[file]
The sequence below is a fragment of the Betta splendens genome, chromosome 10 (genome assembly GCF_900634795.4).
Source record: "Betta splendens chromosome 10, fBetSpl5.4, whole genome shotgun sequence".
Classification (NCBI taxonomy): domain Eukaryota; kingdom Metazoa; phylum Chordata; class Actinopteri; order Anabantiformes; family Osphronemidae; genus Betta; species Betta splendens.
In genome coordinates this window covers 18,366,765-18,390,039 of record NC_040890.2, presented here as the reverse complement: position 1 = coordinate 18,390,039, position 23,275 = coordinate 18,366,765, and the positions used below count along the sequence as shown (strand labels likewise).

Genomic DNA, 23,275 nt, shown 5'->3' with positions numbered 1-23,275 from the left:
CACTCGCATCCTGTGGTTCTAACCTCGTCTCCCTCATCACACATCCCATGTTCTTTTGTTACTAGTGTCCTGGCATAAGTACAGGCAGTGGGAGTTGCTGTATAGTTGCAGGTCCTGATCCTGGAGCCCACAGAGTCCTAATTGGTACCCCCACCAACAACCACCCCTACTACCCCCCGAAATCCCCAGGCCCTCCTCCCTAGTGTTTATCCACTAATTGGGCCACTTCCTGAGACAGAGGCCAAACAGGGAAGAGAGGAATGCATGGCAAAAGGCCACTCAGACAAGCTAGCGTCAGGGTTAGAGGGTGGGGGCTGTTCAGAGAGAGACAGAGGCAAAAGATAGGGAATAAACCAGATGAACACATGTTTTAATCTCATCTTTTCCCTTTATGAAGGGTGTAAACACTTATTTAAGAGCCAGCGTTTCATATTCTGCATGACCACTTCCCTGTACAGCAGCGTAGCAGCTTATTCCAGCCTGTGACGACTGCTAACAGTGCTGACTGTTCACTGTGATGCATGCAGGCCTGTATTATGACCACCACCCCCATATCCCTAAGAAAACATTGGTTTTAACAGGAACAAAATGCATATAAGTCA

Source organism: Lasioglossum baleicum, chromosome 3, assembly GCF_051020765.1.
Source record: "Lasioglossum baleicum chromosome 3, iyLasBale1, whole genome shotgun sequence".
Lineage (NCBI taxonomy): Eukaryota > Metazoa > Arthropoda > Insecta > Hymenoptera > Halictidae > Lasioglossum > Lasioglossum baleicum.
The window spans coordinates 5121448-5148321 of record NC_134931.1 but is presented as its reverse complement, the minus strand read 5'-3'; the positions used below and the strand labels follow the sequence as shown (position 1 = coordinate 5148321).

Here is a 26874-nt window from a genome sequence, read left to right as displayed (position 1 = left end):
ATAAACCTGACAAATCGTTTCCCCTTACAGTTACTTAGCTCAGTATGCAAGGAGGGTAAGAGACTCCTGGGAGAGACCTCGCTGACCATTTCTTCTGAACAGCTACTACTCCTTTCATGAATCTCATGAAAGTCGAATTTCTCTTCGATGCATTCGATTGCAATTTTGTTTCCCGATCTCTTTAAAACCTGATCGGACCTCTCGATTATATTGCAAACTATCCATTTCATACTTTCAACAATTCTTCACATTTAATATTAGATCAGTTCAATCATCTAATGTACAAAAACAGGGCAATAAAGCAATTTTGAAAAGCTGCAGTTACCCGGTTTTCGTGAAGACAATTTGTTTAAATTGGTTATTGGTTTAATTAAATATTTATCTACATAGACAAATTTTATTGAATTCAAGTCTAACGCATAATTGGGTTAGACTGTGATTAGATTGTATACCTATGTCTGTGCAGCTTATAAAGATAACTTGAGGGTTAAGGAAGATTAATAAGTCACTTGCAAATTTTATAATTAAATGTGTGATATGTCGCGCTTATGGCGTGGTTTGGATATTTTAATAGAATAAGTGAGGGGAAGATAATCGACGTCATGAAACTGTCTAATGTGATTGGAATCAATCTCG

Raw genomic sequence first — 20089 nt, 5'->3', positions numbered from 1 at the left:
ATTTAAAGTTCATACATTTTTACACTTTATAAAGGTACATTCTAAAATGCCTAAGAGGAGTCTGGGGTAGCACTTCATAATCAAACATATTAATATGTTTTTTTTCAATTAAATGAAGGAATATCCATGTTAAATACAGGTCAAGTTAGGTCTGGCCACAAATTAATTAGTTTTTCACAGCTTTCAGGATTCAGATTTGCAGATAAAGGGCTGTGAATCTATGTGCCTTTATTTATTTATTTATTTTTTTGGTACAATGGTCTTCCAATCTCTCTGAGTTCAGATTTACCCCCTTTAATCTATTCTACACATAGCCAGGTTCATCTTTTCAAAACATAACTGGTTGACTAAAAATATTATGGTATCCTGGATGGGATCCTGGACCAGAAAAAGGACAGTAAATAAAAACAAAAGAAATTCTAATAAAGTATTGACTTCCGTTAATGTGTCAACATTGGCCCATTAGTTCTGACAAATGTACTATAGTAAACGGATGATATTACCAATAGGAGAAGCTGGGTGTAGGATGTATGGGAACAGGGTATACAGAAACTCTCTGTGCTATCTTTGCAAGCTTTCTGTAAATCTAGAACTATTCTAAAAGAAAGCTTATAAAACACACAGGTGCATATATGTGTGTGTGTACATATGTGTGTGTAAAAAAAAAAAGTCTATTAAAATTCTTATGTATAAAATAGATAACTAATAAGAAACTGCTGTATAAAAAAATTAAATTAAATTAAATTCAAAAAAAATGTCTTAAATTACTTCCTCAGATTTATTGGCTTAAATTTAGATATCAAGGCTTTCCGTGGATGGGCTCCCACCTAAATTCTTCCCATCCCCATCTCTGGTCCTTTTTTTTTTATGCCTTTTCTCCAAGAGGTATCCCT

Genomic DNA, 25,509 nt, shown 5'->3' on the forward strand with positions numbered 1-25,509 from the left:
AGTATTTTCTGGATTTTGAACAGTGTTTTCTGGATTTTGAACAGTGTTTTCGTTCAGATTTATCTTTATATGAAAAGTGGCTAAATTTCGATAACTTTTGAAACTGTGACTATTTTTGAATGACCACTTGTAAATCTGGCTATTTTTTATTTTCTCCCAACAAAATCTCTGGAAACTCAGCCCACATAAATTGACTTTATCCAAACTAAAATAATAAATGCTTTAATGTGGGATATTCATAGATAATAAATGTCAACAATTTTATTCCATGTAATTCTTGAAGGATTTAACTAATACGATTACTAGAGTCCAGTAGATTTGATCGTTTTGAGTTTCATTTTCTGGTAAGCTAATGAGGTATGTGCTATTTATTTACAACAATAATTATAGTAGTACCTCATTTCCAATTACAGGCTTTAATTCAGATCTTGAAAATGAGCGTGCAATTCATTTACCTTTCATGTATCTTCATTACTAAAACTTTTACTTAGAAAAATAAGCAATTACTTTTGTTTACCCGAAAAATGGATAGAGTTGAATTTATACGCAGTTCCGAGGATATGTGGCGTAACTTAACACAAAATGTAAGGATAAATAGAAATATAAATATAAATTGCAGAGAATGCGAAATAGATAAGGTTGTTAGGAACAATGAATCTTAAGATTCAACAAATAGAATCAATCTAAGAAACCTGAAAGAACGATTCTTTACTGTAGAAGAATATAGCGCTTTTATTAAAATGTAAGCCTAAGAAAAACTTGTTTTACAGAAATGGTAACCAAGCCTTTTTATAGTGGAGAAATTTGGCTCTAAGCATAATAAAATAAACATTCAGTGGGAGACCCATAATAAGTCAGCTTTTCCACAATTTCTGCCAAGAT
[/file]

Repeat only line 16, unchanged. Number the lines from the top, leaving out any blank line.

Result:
AGTATTTTCTGGATTTTGAACAGTGTTTTCTGGATTTTGAACAGTGTTTTCGTTCAGATTTATCTTTATATGAAAAGTGGCTAAATTTCGATAACTTTTGAAACTGTGACTATTTTTGAATGACCACTTGTAAATCTGGCTATTTTTTATTTTCTCCCAACAAAATCTCTGGAAACTCAGCCCACATAAATTGACTTTATCCAAACTAAAATAATAAATGCTTTAATGTGGGATATTCATAGATAATAAATGTCAACAATTTTATTCCATGTAATTCTTGAAGGATTTAACTAATACGATTACTAGAGTCCAGTAGATTTGATCGTTTTGAGTTTCATTTTCTGGTAAGCTAATGAGGTATGTGCTATTTATTTACAACAATAATTATAGTAGTACCTCATTTCCAATTACAGGCTTTAATTCAGATCTTGAAAATGAGCGTGCAATTCATTTACCTTTCATGTATCTTCATTACTAAAACTTTTACTTAGAAAAATAAGCAATTACTTTTGTTTACCCGAAAAATGGATAGAGTTGAATTTATACGCAGTTCCGAGGATATGTGGCGTAACTTAACACAAAATGTAAGGATAAATAGAAATATAAATATAAATTGCAGAGAATGCGAAATAGATAAGGTTGTTAGGAACAATGAATCTTAAGATTCAACAAATAGAATCAATCTAAGAAACCTGAAAGAACGATTCTTTACTGTAGAAGAATATAGCGCTTTTATTAAAATGTAAGCCTAAGAAAAACTTGTTTTACAGAAATGGTAACCAAGCCTTTTTATAGTGGAGAAATTTGGCTCTAAGCATAATAAAATAAACATTCAGTGGGAGACCCATAATAAGTCAGCTTTTCCACAATTTCTGCCAAGAT